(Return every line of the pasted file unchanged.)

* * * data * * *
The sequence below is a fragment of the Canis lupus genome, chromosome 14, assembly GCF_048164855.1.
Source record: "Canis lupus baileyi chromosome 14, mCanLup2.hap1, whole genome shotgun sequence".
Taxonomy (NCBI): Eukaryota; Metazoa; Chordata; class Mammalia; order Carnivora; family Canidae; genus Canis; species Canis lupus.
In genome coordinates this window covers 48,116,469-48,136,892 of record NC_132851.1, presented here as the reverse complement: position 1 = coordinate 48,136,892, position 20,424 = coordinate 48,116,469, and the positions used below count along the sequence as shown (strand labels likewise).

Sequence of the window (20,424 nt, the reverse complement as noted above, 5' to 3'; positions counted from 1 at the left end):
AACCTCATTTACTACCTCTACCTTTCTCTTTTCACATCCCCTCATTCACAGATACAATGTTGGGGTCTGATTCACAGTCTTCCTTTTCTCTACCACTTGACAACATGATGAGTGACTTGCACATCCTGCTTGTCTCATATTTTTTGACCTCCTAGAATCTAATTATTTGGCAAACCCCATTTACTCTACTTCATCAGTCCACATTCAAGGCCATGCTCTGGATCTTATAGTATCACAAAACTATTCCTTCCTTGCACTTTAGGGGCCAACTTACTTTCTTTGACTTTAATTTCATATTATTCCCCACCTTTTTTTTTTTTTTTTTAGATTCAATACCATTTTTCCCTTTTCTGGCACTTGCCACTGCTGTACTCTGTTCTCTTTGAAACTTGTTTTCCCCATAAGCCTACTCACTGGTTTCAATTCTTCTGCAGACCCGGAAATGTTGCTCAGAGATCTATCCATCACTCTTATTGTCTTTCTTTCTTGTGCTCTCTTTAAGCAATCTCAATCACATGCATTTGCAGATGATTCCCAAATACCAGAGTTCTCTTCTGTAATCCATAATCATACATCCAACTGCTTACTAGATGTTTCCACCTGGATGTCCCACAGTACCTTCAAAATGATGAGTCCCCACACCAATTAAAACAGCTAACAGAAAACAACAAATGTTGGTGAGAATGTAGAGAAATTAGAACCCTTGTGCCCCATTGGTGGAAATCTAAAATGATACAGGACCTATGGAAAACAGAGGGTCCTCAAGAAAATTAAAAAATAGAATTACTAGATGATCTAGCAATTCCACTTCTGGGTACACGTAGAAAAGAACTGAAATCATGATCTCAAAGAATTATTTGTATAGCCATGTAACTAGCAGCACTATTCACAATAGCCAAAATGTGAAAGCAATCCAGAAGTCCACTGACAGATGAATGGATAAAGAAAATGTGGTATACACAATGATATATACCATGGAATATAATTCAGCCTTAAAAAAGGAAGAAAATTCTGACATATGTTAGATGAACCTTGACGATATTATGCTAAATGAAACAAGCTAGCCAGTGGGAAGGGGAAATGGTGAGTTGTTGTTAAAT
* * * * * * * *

The sequence below is a fragment of the Canis lupus genome, chromosome 14, assembly GCF_048164855.1.
Source record: "Canis lupus baileyi chromosome 14, mCanLup2.hap1, whole genome shotgun sequence".
Taxonomy (NCBI): Eukaryota; Metazoa; Chordata; class Mammalia; order Carnivora; family Canidae; genus Canis; species Canis lupus.
In genome coordinates this window covers 48,116,469-48,136,892 of record NC_132851.1, presented here as the reverse complement: position 1 = coordinate 48,136,892, position 20,424 = coordinate 48,116,469, and the positions used below count along the sequence as shown (strand labels likewise).

Sequence of the window (20,424 nt, the reverse complement as noted above, 5' to 3'; positions counted from 1 at the left end):
AACCTCATTTACTACCTCTACCTTTCTCTTTTCACATCCCCTCATTCACAGATACAATGTTGGGGTCTGATTCACAGTCTTCCTTTTCTCTACCACTTGACAACATGATGAGTGACTTGCACATCCTGCTTGTCTCATATTTTTTGACCTCCTAGAATCTAATTATTTGGCAAACCCCATTTACTCTACTTCATCAGTCCACATTCAAGGCCATGCTCTGGATCTTATAGTATCACAAAACTATTCCTTCCTTGCACTTTAGGGGCCAACTTACTTTCTTTGACTTTAATTTCATATTATTCCCCACCTTTTTTTTTTTTTTTTTAGATTCAATACCATTTTTCCCTTTTCTGGCACTTGCCACTGCTGTACTCTGTTCTCTTTGAAACTTGTTTTCCCCATAAGCCTACTCACTGGTTTCAATTCTTCTGCAGACCCGGAAATGTTGCTCAGAGATCTATCCATCACTCTTATTGTCTTTCTTTCTTGTGCTCTCTTTAAGCAATCTCAATCACATGCATTTGCAGATGATTCCCAAATACCAGAGTTCTCTTCTGTAATCCATAATCATACATCCAACTGCTTACTAGATGTTTCCACCTGGATGTCCCACAGTACCTTCAAAATGATGAGTCCCCACACCAATTAAAACAGCTAACAGAAAACAACAAATGTTGGTGAGAATGTAGAGAAATTAGAACCCTTGTGCCCCATTGGTGGAAATCTAAAATGATACAGGACCTATGGAAAACAGAGGGTCCTCAAGAAAATTAAAAAATAGAATTACTAGATGATCTAGCAATTCCACTTCTGGGTACACGTAGAAAAGAACTGAAATCATGATCTCAAAGAATTATTTGTATAGCCATGTAACTAGCAGCACTATTCACAATAGCCAAAATGTGAAAGCAATCCAGAAGTCCACTGACAGATGAATGGATAAAGAAAATGTGGTATACACAATGATATATACCATGGAATATAATTCAGCCTTAAAAAAGGAAGAAAATTCTGACATATGTTAGATGAACCTTGACGATATTATGCTAAATGAAACAAGCTAGCCAGTGGGAAGGGGAAATGGTGAGTTGTTGTTAAAT